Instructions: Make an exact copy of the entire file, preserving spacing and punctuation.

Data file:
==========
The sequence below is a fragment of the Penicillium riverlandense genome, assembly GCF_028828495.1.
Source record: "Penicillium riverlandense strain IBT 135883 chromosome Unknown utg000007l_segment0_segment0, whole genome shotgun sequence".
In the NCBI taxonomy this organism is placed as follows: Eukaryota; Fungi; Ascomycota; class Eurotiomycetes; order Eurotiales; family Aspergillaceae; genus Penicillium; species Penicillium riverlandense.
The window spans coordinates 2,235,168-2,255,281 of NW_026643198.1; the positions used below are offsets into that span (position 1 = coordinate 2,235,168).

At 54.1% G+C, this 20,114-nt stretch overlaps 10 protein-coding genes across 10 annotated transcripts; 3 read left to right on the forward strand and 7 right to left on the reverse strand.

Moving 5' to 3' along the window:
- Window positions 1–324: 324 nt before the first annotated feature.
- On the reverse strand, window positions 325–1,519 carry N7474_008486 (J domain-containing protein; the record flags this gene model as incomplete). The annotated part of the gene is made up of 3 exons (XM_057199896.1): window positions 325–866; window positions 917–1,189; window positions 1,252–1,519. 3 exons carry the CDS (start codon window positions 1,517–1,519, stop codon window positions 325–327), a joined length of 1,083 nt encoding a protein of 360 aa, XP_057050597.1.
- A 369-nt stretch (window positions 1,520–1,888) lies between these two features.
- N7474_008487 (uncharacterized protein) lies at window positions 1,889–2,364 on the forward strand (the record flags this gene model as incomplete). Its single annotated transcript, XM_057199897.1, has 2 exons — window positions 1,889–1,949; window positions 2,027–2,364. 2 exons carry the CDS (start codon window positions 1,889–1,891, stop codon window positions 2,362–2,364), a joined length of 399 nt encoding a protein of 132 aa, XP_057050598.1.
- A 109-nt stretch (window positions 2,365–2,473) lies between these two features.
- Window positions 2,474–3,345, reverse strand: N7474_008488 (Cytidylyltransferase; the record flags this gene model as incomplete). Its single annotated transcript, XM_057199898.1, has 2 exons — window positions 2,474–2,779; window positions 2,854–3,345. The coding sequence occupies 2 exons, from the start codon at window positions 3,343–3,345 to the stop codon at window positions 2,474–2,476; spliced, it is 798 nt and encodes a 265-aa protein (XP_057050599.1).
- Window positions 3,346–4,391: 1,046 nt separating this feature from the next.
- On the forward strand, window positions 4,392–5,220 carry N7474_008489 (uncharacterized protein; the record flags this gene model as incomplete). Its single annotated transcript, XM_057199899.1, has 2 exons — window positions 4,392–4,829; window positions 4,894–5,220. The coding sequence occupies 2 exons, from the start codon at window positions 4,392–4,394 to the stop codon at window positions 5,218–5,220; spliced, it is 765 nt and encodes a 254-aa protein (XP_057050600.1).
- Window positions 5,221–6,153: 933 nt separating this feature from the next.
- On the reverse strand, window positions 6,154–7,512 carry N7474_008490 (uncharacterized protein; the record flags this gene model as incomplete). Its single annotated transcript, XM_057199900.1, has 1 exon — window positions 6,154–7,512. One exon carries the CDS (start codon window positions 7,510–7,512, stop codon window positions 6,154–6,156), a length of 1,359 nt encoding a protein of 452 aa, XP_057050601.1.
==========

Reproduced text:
The sequence below is a fragment of the Penicillium riverlandense genome, assembly GCF_028828495.1.
Source record: "Penicillium riverlandense strain IBT 135883 chromosome Unknown utg000007l_segment0_segment0, whole genome shotgun sequence".
In the NCBI taxonomy this organism is placed as follows: Eukaryota; Fungi; Ascomycota; class Eurotiomycetes; order Eurotiales; family Aspergillaceae; genus Penicillium; species Penicillium riverlandense.
The window spans coordinates 2,235,168-2,255,281 of NW_026643198.1; the positions used below are offsets into that span (position 1 = coordinate 2,235,168).

At 54.1% G+C, this 20,114-nt stretch overlaps 10 protein-coding genes across 10 annotated transcripts; 3 read left to right on the forward strand and 7 right to left on the reverse strand.

Moving 5' to 3' along the window:
- Window positions 1–324: 324 nt before the first annotated feature.
- On the reverse strand, window positions 325–1,519 carry N7474_008486 (J domain-containing protein; the record flags this gene model as incomplete). The annotated part of the gene is made up of 3 exons (XM_057199896.1): window positions 325–866; window positions 917–1,189; window positions 1,252–1,519. 3 exons carry the CDS (start codon window positions 1,517–1,519, stop codon window positions 325–327), a joined length of 1,083 nt encoding a protein of 360 aa, XP_057050597.1.
- A 369-nt stretch (window positions 1,520–1,888) lies between these two features.
- N7474_008487 (uncharacterized protein) lies at window positions 1,889–2,364 on the forward strand (the record flags this gene model as incomplete). Its single annotated transcript, XM_057199897.1, has 2 exons — window positions 1,889–1,949; window positions 2,027–2,364. 2 exons carry the CDS (start codon window positions 1,889–1,891, stop codon window positions 2,362–2,364), a joined length of 399 nt encoding a protein of 132 aa, XP_057050598.1.
- A 109-nt stretch (window positions 2,365–2,473) lies between these two features.
- Window positions 2,474–3,345, reverse strand: N7474_008488 (Cytidylyltransferase; the record flags this gene model as incomplete). Its single annotated transcript, XM_057199898.1, has 2 exons — window positions 2,474–2,779; window positions 2,854–3,345. The coding sequence occupies 2 exons, from the start codon at window positions 3,343–3,345 to the stop codon at window positions 2,474–2,476; spliced, it is 798 nt and encodes a 265-aa protein (XP_057050599.1).
- Window positions 3,346–4,391: 1,046 nt separating this feature from the next.
- On the forward strand, window positions 4,392–5,220 carry N7474_008489 (uncharacterized protein; the record flags this gene model as incomplete). Its single annotated transcript, XM_057199899.1, has 2 exons — window positions 4,392–4,829; window positions 4,894–5,220. The coding sequence occupies 2 exons, from the start codon at window positions 4,392–4,394 to the stop codon at window positions 5,218–5,220; spliced, it is 765 nt and encodes a 254-aa protein (XP_057050600.1).
- Window positions 5,221–6,153: 933 nt separating this feature from the next.
- On the reverse strand, window positions 6,154–7,512 carry N7474_008490 (uncharacterized protein; the record flags this gene model as incomplete). Its single annotated transcript, XM_057199900.1, has 1 exon — window positions 6,154–7,512. One exon carries the CDS (start codon window positions 7,510–7,512, stop codon window positions 6,154–6,156), a length of 1,359 nt encoding a protein of 452 aa, XP_057050601.1.